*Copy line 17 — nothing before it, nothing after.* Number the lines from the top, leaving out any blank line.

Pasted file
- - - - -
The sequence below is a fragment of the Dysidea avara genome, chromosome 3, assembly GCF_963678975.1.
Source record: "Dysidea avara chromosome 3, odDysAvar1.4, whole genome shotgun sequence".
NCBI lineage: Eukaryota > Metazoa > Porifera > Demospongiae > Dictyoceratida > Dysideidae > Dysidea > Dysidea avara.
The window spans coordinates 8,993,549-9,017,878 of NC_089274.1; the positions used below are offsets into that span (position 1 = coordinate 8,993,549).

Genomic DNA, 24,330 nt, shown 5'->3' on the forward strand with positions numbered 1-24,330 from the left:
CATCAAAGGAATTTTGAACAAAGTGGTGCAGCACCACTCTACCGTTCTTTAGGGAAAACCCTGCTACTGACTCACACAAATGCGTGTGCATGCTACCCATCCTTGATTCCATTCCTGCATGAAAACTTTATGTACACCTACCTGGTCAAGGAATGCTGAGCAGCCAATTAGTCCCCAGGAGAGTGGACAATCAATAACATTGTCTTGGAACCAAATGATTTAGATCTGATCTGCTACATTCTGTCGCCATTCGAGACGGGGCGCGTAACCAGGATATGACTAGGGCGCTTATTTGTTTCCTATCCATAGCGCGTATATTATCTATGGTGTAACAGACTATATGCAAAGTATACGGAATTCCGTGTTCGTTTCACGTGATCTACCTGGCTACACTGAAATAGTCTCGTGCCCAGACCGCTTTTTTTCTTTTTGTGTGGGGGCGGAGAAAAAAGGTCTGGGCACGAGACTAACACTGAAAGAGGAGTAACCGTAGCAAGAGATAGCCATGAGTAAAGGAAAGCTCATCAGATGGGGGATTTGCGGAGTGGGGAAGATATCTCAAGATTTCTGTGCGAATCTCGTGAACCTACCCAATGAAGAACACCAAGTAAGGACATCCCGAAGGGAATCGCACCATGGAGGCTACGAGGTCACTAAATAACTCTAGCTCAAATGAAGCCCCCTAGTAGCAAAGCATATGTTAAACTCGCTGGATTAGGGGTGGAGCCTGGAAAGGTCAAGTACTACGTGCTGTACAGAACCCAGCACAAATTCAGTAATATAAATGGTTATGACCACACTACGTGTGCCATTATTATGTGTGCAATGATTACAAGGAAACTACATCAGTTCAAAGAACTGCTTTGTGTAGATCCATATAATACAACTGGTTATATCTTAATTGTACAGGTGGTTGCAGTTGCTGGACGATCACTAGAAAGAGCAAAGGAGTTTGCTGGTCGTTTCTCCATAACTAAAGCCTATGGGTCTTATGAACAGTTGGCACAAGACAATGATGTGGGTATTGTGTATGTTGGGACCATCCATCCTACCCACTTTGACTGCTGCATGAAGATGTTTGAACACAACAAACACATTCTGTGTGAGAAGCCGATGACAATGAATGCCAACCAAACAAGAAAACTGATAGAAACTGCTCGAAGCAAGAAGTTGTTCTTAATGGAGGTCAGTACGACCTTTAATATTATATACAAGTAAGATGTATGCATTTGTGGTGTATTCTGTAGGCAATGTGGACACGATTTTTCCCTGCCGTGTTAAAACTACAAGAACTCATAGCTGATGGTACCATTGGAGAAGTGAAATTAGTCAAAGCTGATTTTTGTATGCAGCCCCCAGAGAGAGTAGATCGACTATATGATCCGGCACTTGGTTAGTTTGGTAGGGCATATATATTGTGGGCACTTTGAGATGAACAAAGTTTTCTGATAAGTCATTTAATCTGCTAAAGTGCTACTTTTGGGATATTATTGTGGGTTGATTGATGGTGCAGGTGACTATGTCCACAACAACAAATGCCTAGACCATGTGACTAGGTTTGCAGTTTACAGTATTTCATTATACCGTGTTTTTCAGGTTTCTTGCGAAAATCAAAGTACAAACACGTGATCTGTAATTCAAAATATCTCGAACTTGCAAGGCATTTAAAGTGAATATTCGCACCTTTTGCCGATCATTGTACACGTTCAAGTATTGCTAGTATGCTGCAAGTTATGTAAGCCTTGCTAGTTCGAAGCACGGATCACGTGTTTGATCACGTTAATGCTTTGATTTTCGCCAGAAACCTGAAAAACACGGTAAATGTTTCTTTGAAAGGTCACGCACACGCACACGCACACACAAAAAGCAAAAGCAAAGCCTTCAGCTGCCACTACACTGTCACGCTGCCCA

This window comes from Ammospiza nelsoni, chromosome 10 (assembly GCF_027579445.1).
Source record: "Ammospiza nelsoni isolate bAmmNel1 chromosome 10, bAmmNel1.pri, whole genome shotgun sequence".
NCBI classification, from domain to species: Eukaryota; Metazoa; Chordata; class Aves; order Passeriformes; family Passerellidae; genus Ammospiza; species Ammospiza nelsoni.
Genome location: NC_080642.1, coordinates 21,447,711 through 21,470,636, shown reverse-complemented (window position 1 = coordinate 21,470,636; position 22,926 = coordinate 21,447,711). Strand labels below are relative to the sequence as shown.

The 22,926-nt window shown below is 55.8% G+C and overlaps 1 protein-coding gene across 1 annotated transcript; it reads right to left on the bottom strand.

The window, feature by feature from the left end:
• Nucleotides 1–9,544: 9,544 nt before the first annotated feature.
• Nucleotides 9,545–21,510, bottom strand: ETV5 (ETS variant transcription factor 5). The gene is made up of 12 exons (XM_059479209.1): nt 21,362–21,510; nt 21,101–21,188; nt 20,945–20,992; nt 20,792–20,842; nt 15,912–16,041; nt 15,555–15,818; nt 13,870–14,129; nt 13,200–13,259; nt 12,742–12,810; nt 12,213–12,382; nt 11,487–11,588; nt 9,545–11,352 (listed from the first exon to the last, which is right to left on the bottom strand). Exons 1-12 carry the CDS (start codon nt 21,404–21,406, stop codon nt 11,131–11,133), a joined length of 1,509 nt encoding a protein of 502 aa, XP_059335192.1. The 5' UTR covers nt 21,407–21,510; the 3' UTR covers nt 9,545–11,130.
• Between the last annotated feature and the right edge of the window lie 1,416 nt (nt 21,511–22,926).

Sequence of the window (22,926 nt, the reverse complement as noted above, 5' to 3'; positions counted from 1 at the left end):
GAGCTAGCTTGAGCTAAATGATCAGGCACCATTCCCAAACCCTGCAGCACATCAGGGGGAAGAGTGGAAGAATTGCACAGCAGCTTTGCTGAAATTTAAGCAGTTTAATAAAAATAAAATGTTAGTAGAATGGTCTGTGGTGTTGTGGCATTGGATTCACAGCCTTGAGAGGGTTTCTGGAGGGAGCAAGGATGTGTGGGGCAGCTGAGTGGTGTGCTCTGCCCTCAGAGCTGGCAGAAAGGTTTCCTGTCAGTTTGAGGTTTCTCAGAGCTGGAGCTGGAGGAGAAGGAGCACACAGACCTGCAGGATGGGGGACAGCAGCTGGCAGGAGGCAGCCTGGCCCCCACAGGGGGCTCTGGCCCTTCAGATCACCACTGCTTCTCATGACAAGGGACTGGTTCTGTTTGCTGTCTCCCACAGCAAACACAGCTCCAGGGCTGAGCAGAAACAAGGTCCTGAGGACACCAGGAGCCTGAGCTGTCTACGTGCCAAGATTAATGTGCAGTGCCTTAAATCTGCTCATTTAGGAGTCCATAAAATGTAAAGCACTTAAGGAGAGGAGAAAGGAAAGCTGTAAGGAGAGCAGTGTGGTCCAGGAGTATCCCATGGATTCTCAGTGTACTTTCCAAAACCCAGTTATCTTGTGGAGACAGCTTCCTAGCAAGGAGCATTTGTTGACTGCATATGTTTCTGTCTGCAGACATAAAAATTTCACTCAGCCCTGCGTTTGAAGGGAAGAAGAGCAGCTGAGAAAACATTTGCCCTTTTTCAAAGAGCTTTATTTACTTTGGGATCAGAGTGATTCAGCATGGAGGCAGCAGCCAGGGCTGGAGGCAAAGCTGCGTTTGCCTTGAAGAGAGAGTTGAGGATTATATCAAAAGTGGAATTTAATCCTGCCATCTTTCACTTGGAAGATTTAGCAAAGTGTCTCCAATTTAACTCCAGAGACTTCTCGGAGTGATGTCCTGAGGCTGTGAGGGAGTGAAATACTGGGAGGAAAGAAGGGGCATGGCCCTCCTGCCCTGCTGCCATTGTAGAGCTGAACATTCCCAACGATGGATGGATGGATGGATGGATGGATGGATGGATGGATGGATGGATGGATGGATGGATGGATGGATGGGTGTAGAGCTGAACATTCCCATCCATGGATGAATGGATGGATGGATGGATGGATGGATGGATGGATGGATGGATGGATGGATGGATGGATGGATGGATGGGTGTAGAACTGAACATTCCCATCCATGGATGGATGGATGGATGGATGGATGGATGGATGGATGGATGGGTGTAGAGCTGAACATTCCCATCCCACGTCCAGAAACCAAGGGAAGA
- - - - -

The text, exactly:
GAGCTAGCTTGAGCTAAATGATCAGGCACCATTCCCAAACCCTGCAGCACATCAGGGGGAAGAGTGGAAGAATTGCACAGCAGCTTTGCTGAAATTTAAGCAGTTTAATAAAAATAAAATGTTAGTAGAATGGTCTGTGGTGTTGTGGCATTGGATTCACAGCCTTGAGAGGGTTTCTGGAGGGAGCAAGGATGTGTGGGGCAGCTGAGTGGTGTGCTCTGCCCTCAGAGCTGGCAGAAAGGTTTCCTGTCAGTTTGAGGTTTCTCAGAGCTGGAGCTGGAGGAGAAGGAGCACACAGACCTGCAGGATGGGGGACAGCAGCTGGCAGGAGGCAGCCTGGCCCCCACAGGGGGCTCTGGCCCTTCAGATCACCACTGCTTCTCATGACAAGGGACTGGTTCTGTTTGCTGTCTCCCACAGCAAACACAGCTCCAGGGCTGAGCAGAAACAAGGTCCTGAGGACACCAGGAGCCTGAGCTGTCTACGTGCCAAGATTAATGTGCAGTGCCTTAAATCTGCTCATTTAGGAGTCCATAAAATGTAAAGCACTTAAGGAGAGGAGAAAGGAAAGCTGTAAGGAGAGCAGTGTGGTCCAGGAGTATCCCATGGATTCTCAGTGTACTTTCCAAAACCCAGTTATCTTGTGGAGACAGCTTCCTAGCAAGGAGCATTTGTTGACTGCATATGTTTCTGTCTGCAGACATAAAAATTTCACTCAGCCCTGCGTTTGAAGGGAAGAAGAGCAGCTGAGAAAACATTTGCCCTTTTTCAAAGAGCTTTATTTACTTTGGGATCAGAGTGATTCAGCATGGAGGCAGCAGCCAGGGCTGGAGGCAAAGCTGCGTTTGCCTTGAAGAGAGAGTTGAGGATTATATCAAAAGTGGAATTTAATCCTGCCATCTTTCACTTGGAAGATTTAGCAAAGTGTCTCCAATTTAACTCCAGAGACTTCTCGGAGTGATGTCCTGAGGCTGTGAGGGAGTGAAATACTGGGAGGAAAGAAGGGGCATGGCCCTCCTGCCCTGCTGCCATTGTAGAGCTGAACATTCCCAACGATGGATGGATGGATGGATGGATGGATGGATGGATGGATGGATGGATGGATGGATGGATGGATGGATGGGTGTAGAGCTGAACATTCCCATCCATGGATGAATGGATGGATGGATGGATGGATGGATGGATGGATGGATGGATGGATGGATGGATGGATGGATGGATGGGTGTAGAACTGAACATTCCCATCCATGGATGGATGGATGGATGGATGGATGGATGGATGGATGGATGGGTGTAGAGCTGAACATTCCCATCCCACGTCCAGAAACCAAGGGAAGA